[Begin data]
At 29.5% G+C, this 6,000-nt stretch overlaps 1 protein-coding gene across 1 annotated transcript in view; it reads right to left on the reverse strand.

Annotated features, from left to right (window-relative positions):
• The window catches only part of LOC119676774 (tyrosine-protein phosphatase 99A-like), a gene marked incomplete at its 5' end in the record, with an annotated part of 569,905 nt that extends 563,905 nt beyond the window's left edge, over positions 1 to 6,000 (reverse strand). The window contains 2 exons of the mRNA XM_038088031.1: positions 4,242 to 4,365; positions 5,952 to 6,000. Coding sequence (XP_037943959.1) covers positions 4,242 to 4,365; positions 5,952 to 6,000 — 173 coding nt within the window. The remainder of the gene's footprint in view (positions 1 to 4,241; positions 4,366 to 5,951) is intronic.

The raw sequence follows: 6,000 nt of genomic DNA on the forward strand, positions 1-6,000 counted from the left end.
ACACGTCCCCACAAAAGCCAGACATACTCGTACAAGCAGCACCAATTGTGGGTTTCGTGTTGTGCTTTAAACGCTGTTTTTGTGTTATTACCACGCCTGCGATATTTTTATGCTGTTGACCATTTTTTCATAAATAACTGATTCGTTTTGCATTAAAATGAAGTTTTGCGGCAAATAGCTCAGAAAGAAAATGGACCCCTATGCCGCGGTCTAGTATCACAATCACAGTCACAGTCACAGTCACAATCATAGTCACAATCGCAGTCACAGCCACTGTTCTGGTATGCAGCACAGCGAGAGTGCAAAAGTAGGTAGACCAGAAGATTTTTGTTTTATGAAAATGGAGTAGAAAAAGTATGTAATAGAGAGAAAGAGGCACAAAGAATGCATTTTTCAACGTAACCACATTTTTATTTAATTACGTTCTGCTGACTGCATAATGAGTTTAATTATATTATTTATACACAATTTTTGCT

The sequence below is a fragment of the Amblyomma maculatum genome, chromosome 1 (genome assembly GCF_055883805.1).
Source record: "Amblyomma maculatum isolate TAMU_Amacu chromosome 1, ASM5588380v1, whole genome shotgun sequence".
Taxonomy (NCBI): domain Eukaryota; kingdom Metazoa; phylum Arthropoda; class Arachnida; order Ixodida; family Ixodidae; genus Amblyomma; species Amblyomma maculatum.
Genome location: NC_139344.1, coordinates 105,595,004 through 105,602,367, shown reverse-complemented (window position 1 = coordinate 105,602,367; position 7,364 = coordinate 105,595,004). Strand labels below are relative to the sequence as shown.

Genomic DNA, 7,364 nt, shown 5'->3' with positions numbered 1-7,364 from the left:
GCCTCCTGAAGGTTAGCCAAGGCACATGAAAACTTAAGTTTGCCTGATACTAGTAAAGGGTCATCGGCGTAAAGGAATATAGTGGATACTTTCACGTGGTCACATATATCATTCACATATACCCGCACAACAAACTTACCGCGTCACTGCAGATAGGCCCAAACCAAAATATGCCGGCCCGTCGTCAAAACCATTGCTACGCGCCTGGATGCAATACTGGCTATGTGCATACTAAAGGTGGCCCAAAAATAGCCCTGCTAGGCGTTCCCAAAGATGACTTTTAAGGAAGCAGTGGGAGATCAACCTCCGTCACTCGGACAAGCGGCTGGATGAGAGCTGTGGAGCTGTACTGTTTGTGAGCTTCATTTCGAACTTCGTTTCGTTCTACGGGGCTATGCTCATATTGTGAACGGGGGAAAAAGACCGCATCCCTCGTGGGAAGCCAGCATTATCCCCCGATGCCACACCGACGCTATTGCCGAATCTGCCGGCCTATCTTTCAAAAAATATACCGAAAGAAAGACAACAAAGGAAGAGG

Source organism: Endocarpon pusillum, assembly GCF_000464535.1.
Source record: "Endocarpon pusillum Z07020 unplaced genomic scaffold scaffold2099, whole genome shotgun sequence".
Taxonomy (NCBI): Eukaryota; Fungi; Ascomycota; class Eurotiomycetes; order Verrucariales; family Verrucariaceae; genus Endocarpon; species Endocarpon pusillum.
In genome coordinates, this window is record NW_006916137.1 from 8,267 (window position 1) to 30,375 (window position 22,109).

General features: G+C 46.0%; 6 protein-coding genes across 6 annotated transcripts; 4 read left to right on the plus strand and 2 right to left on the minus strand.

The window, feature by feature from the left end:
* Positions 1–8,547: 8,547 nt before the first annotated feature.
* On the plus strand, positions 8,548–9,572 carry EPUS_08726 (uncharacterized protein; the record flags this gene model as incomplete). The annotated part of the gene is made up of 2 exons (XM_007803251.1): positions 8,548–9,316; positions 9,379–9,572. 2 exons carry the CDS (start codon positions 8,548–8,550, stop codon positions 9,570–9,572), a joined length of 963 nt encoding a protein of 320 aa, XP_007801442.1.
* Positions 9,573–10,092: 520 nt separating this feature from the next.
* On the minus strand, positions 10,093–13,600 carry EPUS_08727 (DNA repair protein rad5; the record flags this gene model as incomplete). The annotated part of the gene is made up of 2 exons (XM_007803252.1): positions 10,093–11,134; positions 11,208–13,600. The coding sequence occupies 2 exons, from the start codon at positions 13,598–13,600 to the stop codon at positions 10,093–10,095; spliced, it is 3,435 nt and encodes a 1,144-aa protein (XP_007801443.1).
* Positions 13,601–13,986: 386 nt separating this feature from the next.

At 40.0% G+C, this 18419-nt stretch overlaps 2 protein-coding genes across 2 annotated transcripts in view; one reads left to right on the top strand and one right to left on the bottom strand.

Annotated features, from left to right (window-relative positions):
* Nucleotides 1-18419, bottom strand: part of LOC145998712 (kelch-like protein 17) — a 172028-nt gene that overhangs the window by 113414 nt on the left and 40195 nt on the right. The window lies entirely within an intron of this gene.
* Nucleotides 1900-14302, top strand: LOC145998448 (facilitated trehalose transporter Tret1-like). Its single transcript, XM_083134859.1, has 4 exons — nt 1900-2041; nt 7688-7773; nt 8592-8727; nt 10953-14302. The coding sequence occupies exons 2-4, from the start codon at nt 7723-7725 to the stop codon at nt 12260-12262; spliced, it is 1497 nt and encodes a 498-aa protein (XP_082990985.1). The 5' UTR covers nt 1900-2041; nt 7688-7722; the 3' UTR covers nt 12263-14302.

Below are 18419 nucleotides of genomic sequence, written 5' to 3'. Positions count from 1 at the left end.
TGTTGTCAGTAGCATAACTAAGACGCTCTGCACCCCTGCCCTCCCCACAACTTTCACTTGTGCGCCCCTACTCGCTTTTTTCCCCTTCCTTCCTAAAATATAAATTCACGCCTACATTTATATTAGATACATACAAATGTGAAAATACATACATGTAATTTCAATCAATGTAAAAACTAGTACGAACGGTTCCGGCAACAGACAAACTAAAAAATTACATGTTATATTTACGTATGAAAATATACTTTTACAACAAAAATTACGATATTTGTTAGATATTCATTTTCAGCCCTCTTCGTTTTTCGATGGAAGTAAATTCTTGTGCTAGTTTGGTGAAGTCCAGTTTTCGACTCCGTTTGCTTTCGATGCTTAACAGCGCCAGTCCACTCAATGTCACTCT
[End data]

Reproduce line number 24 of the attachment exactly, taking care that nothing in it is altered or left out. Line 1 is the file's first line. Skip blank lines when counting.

Annotated features, from left to right (window-relative positions):